Parents must pitch in to stop football’s decline

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From: Brian H Sheridan, Redmires Road, Sheffield.

I READ with interest David T Craggs’s letter (The Yorkshire Post, April 10). It is indeed disheartening that more boys are turning their back on football. For the record, more girls are playing but that’s another story.

Even the least sports-minded individual would agree that playing proper football is much healthier than its electronic counterpart or any other electronic game.

Perhaps the Sports Minister should look no further than lazy parents. It is easier for parents to give children money for their own entertainment than to ferry them to football practices.

My five-year-old grandson is already enjoying football lessons. The sessions are highly organised and the tuition is sympathetic, with equal emphasis on sportsmanship, team work and skill.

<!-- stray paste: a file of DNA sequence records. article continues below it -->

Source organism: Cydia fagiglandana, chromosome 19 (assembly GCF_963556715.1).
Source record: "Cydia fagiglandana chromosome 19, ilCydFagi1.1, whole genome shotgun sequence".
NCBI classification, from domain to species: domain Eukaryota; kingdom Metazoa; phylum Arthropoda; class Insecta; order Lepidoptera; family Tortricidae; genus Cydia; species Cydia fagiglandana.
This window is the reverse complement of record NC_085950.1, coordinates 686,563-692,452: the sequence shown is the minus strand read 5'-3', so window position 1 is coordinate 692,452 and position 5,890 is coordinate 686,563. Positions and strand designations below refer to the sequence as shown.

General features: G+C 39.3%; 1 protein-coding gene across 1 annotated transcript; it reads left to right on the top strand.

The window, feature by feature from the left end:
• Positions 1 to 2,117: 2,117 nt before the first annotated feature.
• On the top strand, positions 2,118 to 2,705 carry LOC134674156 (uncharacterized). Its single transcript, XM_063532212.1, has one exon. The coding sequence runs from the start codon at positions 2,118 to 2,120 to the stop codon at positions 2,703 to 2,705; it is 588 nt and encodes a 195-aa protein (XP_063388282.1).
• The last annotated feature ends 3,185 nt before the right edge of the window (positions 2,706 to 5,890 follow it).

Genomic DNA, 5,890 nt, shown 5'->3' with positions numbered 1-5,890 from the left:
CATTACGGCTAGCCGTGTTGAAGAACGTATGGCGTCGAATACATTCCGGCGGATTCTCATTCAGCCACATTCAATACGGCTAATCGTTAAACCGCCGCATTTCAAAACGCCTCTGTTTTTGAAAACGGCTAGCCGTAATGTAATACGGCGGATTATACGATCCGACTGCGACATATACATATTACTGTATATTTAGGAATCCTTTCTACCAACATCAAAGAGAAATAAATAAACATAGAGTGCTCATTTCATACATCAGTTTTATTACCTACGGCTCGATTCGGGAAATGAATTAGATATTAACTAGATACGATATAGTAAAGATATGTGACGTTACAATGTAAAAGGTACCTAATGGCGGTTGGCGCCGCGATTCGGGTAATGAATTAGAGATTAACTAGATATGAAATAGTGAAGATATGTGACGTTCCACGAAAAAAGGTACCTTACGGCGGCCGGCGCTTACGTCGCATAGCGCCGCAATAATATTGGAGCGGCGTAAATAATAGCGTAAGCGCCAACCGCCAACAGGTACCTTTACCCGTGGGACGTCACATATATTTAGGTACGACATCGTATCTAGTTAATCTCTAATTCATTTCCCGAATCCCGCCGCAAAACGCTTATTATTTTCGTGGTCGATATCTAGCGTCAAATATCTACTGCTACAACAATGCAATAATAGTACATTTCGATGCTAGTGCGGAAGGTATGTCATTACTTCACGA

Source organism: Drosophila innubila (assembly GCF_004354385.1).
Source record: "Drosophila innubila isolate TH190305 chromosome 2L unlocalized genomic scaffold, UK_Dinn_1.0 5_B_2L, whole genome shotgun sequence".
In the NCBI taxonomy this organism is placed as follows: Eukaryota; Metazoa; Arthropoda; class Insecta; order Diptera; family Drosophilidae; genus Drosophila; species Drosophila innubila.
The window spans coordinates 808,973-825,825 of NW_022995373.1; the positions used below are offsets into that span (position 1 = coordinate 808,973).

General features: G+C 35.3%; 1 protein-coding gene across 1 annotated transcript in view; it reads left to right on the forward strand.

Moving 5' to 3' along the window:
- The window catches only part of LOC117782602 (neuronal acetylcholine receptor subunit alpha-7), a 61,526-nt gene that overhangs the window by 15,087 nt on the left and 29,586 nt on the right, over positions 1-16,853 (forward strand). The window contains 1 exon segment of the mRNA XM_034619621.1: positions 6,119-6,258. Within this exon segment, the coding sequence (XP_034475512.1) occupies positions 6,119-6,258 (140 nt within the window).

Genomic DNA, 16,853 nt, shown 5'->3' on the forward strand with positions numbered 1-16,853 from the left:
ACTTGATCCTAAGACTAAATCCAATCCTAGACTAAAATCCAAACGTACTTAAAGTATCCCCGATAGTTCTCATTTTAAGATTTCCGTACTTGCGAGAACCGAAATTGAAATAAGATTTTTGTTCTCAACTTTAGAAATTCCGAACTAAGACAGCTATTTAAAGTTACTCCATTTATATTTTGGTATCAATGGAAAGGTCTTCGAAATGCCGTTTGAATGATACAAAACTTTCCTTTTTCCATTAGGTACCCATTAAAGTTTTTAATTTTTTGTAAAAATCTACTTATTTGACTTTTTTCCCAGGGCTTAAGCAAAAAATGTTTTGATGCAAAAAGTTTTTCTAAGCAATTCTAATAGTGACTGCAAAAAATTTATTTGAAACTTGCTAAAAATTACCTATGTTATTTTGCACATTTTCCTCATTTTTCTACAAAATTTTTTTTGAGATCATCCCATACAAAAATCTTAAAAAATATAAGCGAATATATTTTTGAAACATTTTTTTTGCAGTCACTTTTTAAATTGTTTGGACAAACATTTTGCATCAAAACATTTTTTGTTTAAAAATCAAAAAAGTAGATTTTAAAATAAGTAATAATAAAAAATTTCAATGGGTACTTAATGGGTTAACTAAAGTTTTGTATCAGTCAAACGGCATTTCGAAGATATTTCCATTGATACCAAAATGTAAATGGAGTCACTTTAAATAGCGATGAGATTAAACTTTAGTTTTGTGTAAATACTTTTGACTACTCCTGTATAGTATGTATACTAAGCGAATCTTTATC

The project is called SoccerEds. It is not free: the 
coaching and excellent equipment – including a seemingly unlimited supply of footballs – have to be paid for.

I remarked to a parent that things were very different in my childhood: we organised our own games in the street, park or playground.

Times have changed. Now It is up to parents to get kids off their backsides, even if it requires a lot of effort and a little expense.

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